Another disadvantage in prior directory assistance systems is the inability to restrict the caller's use of the directory assistance system to connect to specified parties. For example, the party paying for a caller's wireless telephone service may wish to restrict the caller from making any long-distance calls, or to limit the caller to calls to other parties within one organization, etc. Without the ability to limit the caller's connections through the directory assistance system, the caller could circumvent the paying party's restrictions by having the directory assistance system complete the call for him or her.
Accordingly, there is a need in the art to provide a method and apparatus by which a caller can, for the duration of a telephone call (i.e., until the calling telephone disconnects from the directory assistance platform), maintain his or her connection to the directory assistance platform and repeatedly receive directory assistance in a variety of forms with minimal or no action on his or her part. There is also a need in the art for means and an apparatus for allocating a monitoring resource, such as a DSP, to a minimal number of telephonic connections. In addition, there is a need for means and an apparatus for verifying a caller's authorization to connect to a requested destination party through a directory assistance platform.
In view of the above disadvantages of the related art, it is an object of the present invention to provide a method and apparatus for maintaining a telephonic connection for the duration of a telephone call through a directory assistance platform (i.e., until the calling telephone disconnects from the platform) and automatically reconnecting a directory assistance-routed caller to a directory assistance provider.
It is a further object of the present invention to detect, during a call to a customer's destination party, a telephone network communication problem that causes the call to be unsuccessful, and to connect the caller, with substantially no further action on his or her part, to a live operator for further assistance.
It is another object of the invention to detect a ring-no-answer condition while attempting a call to a customer's destination party, and, upon such detection, to maintain the connection attempt and present the caller with a menu of directory assistance service options, including the option to continue monitoring the ring tone.
It is a further object of the invention to detect a busy signal while attempting a call to a customer's destination party, and, upon such detection, to terminate the connection attempt and present the caller with a menu of directory assistance service options, including the option to re-dial the same number.
It is also an object of the invention to provide a method and apparatus for providing directory assistance services, such as connecting customers to directory assistance providers, allowing repeated directory assistance requests from each customer, searching for information to satisfy directory assistance requests, providing such information to customers, and connecting customers to their desired destination parties, as well as enhanced directory assistance services, e.g., recording messages from customers for delivery to destination parties and allowing destination parties, upon delivery of a recorded message, to return the customer's call with minimal action by the destination party.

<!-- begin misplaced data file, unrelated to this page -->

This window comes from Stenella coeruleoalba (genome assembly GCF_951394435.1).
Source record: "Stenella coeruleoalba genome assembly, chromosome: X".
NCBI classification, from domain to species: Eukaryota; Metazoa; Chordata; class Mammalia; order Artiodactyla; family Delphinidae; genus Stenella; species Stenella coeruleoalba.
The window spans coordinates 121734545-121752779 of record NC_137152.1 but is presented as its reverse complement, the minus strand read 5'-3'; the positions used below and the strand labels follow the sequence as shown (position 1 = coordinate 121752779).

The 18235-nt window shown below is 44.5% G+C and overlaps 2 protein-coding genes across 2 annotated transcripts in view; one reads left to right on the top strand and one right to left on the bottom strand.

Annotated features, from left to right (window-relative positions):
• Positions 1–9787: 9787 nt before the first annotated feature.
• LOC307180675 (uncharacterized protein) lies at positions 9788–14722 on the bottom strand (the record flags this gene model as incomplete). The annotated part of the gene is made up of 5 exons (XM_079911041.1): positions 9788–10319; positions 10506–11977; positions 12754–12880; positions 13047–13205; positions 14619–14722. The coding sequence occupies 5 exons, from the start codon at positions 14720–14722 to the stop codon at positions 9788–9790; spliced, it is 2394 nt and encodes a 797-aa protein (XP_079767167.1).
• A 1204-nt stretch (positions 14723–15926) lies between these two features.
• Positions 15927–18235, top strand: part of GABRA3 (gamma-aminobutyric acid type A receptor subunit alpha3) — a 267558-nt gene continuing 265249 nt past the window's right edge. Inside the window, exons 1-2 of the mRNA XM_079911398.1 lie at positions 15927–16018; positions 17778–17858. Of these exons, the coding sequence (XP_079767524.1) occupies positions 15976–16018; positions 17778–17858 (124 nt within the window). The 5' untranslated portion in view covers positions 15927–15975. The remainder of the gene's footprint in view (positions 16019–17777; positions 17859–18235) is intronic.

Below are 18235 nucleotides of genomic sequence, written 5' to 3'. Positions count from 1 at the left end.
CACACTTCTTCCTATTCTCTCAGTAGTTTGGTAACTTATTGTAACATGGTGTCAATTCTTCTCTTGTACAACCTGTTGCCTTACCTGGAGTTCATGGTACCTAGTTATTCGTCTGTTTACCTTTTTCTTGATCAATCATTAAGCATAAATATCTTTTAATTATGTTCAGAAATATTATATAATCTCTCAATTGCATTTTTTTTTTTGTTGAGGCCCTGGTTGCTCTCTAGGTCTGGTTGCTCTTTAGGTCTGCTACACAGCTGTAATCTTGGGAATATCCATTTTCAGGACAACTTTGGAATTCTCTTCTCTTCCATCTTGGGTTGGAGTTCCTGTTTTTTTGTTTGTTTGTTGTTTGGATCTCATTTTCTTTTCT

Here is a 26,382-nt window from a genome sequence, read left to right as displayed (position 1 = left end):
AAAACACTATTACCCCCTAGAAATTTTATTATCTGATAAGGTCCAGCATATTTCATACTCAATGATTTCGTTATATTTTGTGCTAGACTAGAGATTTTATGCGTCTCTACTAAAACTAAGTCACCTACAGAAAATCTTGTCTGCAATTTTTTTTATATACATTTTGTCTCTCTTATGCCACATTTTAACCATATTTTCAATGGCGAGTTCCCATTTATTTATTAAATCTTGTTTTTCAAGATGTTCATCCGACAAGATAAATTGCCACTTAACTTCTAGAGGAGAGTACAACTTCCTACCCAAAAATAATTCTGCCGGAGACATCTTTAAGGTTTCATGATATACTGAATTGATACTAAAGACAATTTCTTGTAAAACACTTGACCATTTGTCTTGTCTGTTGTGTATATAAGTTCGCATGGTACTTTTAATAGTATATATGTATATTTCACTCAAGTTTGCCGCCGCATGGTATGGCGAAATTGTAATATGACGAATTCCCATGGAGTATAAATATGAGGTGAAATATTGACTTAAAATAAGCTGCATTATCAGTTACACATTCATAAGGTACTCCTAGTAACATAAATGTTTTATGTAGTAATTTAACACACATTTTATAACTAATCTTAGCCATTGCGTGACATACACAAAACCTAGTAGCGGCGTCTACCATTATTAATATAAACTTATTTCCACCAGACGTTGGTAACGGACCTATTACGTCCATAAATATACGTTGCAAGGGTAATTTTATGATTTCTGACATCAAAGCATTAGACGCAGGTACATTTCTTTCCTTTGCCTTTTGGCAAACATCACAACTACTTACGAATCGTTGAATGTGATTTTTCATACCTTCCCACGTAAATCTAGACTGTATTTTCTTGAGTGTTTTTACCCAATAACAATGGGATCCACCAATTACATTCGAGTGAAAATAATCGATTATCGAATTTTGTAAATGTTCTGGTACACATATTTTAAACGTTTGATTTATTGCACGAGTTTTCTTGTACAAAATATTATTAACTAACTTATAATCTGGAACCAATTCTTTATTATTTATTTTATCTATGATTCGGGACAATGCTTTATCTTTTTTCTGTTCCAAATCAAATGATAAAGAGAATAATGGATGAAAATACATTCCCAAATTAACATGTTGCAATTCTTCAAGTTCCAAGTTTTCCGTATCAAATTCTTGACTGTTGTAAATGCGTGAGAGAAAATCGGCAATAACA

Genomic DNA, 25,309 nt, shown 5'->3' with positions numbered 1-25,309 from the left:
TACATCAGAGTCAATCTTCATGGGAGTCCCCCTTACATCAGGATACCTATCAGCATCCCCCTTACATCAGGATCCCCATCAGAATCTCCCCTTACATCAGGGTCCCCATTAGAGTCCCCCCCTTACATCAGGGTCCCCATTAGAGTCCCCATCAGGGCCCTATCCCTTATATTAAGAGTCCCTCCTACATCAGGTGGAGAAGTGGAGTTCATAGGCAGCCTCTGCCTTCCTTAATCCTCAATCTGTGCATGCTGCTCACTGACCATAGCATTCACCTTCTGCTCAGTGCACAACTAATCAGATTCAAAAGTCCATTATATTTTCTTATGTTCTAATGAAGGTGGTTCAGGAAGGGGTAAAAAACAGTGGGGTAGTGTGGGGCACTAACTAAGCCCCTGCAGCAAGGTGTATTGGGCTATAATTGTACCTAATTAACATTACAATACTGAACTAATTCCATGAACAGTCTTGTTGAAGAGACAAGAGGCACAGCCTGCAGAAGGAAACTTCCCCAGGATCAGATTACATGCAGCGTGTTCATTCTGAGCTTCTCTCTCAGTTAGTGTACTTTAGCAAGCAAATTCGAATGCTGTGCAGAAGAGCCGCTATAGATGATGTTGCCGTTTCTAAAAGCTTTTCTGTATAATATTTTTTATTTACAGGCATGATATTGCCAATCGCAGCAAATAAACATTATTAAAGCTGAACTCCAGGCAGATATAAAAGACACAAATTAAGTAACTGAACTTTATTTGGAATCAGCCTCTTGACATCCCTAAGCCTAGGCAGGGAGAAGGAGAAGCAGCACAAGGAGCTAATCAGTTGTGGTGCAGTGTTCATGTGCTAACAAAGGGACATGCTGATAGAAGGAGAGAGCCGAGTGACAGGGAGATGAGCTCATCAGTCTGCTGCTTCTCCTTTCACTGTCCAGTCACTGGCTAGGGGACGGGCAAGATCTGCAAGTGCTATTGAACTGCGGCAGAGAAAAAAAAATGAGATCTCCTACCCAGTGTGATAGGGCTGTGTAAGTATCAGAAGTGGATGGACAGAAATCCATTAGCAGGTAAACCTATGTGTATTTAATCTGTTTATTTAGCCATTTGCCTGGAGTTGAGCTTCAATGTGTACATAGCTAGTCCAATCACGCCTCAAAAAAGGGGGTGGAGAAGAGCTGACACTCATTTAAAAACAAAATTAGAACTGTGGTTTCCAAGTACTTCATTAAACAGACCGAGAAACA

It is a further object of the invention to verify a customer's authorization to complete calls through a directory assistance system. To enable such verification, along with the customer's call, data concerning the calling telephone number and the location from which the call originated is also received. Based upon the caller's identity and stored information concerning restrictions on the customer's calling authority, the caller's authorization for connecting to desired destination parties can then be verified.
It is a still further object of the invention to provide a directory assistance customer with numerous opportunities to request, with minimal action on the customer's part, the directory assistance system to report the desired destination telephone number.
It is also an object of the invention to provide a directory assistance customer with the customer's destination telephone number via the customer's alphanumeric pager.
It is a still further object of the invention to implement the above objects for callers using wireless telephones.
In accordance with the present invention, a directory assistance system is provided that includes a telephone switch or PBX for receiving, establishing, routing, and connecting telephone calls, plus telephone operators, communication links to physically connect the directory assistance system components, and one or more computers, including at least one voice server, to perform a variety of directory assistance functions (e.g., maintain and search databases containing telephone numbers, billing information, call information, etc.; store and execute instructions relating to the operation of the switch or PBX; provide automated voice services and operator functions). Providing access to and from the telephone switch are external communication links that support standard T1, Common Channel Signalling System 7 (“CCSS7”), or Integrated Digital Services Network (“ISDN”) communications.
Calls into the directory assistance system and connections from the system to a caller's destination number are made over external communication links. Telephone connections over the communication links are monitored to detect keypresses and connection status conditions (e.g., busy signal, dial tone). For example, outbound connections to destination parties are monitored by call progress analyzers (“CPA”) to determine if an attempted call is unsuccessful (e.g., a busy signal is detected); once applied, CPAs are allocated to the outbound connection for a period of time sufficient in length (illustratively determined by a specified number of rings of the destination telephone) to determine the success or failure of the connection attempt.